How Russia uses fragility in the Sahel region11 min read

 In Analysis, Politics, Russia

In the past three years, six coups d’état have plagued the former French colonies in the Sahel region: two in Mali and Burkina Faso, one in Guinea, and most recently one in Niger. With the exception of Guinea, the ‘newfound’ leaders of these Sahel states turned their eyes to the Russian ‘Private Military Company’ Wagner to consolidate their power, moving away from the traditional regional hegemon, France. Using Wagner as a tool to exert its influence abroad, Russia has severely increased its focus on the Sahel over the past year and started a “charm offensive” towards Sahelian countries. Niger’s recent coup and move towards Russia has been a blow to French state-building attempts that aimed for stabilisation through democracy and the liberalisation of the economy. How is it possible that in Niger, which recently had a successful democratic power-transition and was one of the last Western holdouts, people are now flying Russian flags and anti-French sentiments are growing?

We argue that Russian influence is largely a reaction to previous Western and African failures to build stable states and address the causes of instability in the Sahel, and that the Russian playbook for intervention fits better with the needs of autocratic leaders in Niger, Mali, and Burkina Faso.

Wagner’s rise in the Sahel

The Wagner group presents itself as a private military company and was founded by the influential Russian businessman Yevgeni Prigozhin in 2014. Originally, former elite soldiers constituted the base of Wagner’s mercenaries, but Prigozhin increasingly recruited prisoners, civilians, and foreigners to expand the group. Although private military groups — in other words, mercenaries — are “technically illegal” under international law, Wagner is largely funded by the Russian government who uses the group to “extend its influence overseas without the visibility and intrusiveness of state military forces.” It is the Kremlin’s tool to get the “dirty work” done and to follow up Russian interests under the radar overseas. 

Wagner is active in, amongst others, Mali, Libya, Sudan, and CAR. They work as combat troops against Islamist and other insurgent groups, assure local leaders’ safety, operate as “media specialists (…) to run large disinformation campaigns promoting Russia and denigrating the West,” and extract local resources. Despite propagating to be “on the side of justice and sovereignty,” Wagner troops have reportedly committed widespread human rights violations across multiple African countries. Prigozhin’s recent death spread worries amongst Sahelian leaders as they feared losing support, but Russian foreign minister Sergey Lavrov immediately reassured them that “Wagner mercenaries will not be withdrawn from Africa.”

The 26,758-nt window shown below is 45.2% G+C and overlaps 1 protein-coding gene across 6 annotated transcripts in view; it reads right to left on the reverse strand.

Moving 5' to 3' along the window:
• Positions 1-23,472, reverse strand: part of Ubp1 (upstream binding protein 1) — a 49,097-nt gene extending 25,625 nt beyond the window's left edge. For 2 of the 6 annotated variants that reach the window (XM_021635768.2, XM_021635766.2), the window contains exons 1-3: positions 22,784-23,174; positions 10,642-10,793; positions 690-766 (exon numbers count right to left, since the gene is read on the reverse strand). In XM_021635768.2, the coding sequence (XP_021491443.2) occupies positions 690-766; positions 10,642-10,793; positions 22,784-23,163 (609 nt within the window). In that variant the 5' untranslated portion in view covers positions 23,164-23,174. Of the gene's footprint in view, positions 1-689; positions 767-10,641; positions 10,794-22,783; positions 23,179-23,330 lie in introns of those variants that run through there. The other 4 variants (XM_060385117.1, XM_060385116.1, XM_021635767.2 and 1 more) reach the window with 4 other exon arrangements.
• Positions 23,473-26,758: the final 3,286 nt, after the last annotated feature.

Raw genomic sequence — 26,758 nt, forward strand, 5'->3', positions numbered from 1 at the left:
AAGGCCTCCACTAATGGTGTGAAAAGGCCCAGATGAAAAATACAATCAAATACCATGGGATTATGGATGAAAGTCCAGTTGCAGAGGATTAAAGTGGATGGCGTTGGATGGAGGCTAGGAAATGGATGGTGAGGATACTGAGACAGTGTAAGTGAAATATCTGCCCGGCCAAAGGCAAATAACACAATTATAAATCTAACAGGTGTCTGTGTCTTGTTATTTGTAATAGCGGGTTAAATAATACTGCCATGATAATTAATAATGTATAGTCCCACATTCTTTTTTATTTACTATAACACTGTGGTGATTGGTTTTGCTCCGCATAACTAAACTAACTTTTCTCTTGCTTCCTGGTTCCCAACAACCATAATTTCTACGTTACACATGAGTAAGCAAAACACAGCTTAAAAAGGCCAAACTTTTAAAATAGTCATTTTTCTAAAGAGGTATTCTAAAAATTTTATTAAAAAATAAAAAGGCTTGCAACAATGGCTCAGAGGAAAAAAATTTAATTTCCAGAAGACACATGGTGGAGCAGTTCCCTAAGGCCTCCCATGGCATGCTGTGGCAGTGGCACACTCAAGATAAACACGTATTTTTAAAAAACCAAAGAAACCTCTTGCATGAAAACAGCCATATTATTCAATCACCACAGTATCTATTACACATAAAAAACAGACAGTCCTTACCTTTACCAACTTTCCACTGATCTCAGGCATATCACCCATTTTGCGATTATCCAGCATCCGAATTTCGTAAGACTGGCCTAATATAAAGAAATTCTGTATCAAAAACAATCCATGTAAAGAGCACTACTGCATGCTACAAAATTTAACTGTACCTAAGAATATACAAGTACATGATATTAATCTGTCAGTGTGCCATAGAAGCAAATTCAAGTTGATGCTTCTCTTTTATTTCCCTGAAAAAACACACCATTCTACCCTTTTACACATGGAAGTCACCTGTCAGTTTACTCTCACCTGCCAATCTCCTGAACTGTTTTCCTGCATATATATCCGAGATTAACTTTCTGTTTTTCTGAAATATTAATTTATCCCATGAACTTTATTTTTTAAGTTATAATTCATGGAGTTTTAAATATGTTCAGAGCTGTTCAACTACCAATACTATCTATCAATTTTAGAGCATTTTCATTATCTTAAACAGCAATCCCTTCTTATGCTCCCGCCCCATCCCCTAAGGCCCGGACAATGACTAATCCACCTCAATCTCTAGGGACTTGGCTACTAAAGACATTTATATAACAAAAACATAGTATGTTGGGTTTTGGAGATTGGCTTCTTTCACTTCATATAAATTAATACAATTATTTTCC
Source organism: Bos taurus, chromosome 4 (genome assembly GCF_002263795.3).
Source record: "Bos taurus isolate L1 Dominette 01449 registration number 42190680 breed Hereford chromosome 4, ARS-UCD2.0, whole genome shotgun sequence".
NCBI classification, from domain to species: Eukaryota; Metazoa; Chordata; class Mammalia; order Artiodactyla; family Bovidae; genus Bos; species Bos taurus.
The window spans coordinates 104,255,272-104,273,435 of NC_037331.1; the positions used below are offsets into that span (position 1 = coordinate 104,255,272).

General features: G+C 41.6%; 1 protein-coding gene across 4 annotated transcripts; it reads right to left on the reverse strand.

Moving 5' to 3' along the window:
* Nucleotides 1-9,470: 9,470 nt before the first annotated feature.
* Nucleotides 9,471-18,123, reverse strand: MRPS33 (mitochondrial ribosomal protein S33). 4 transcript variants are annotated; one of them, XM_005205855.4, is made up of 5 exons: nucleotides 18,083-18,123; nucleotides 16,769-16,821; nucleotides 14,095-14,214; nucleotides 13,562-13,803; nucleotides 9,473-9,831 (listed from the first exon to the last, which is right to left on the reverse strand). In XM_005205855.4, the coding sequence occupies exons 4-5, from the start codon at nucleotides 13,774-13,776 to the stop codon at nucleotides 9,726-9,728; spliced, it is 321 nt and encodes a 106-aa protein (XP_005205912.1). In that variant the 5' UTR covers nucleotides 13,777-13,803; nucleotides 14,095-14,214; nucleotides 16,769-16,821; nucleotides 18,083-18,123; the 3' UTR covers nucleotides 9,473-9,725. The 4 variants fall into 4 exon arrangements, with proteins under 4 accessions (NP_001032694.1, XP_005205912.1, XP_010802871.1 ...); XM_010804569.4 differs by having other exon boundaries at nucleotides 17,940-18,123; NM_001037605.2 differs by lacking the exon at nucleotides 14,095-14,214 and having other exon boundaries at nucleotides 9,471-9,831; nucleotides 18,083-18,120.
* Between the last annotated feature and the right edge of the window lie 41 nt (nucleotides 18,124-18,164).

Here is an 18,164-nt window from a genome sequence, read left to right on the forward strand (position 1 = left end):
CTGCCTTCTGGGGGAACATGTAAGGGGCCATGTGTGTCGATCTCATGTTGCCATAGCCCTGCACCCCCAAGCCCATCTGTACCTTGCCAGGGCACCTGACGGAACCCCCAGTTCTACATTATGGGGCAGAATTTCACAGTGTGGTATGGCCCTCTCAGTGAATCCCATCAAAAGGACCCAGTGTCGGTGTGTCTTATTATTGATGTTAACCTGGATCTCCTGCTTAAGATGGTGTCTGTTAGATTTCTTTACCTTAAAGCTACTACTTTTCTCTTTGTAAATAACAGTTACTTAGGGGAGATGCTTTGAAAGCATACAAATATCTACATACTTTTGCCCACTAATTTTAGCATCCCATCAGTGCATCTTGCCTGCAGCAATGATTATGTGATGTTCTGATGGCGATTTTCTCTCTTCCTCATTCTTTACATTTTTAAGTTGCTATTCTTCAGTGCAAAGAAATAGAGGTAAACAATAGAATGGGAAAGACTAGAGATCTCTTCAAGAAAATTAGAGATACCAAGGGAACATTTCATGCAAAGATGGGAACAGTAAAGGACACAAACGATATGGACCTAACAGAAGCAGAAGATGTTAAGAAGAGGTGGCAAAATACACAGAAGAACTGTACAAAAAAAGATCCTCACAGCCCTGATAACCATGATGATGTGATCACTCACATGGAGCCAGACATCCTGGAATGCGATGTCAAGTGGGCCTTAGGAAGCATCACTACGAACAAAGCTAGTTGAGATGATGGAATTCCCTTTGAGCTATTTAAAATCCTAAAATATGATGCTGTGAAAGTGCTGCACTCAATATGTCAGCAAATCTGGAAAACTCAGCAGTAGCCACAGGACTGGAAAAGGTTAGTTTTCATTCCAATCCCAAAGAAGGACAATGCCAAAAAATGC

Growing fragility and Western failure in the Sahel

The Sahel region, inhabited by more than 300 million people, spans from the Atlantic Ocean to the Red Sea and ranks among the most fragile and poorest regions globally. Climate shocks, chronic insecurity due to conflicts, terrorism, and an environment of impunity erode state legitimacy and social order. For decades, human, arms, and drug trafficking, as well as the illegal extraction and trade of natural resources, have shaped the “illicit trans-Saharan trade.” Large parts of the sparsely-populated and difficult-to-control Sahel are trapped in a constant struggle for state authority, with local warlords holding control where the state authorities cannot. This instability and power-contestation prevents elected governments from meeting the needs of the people and has led to militaries taking governmental control. Since 2020, several coups d’état have left 150 million people under junta rule, infamously making the Sahel “Africa’s coup belt.” Instead of more stability, these developments further intensified grievances, frustration, and “violent insurgencies,” as former state-building initiatives failed to build stable democracies that meet the needs of the people. 

It is this fragility that Western state-building approaches tried to prevent in the past decades. Western initiatives have largely been trying to build stable democracies and liberal economies, using Western state models as blueprints. In this context, states were asked to implement ‘modern’ reforms, fair and free elections, a liberal economy, and other pillars of Western democracies. Financial aid and other forms of assistance are usually tied to these reforms. The long-term ambition was to create peace and stability as well as sustainable development in the region. Looking at the current situation, Western state-building can only be considered a failure. The end of France’s military operation “Operation Barkhane,” which failed to defeat Jihadists in the region, largely meant the retreat of Western forces.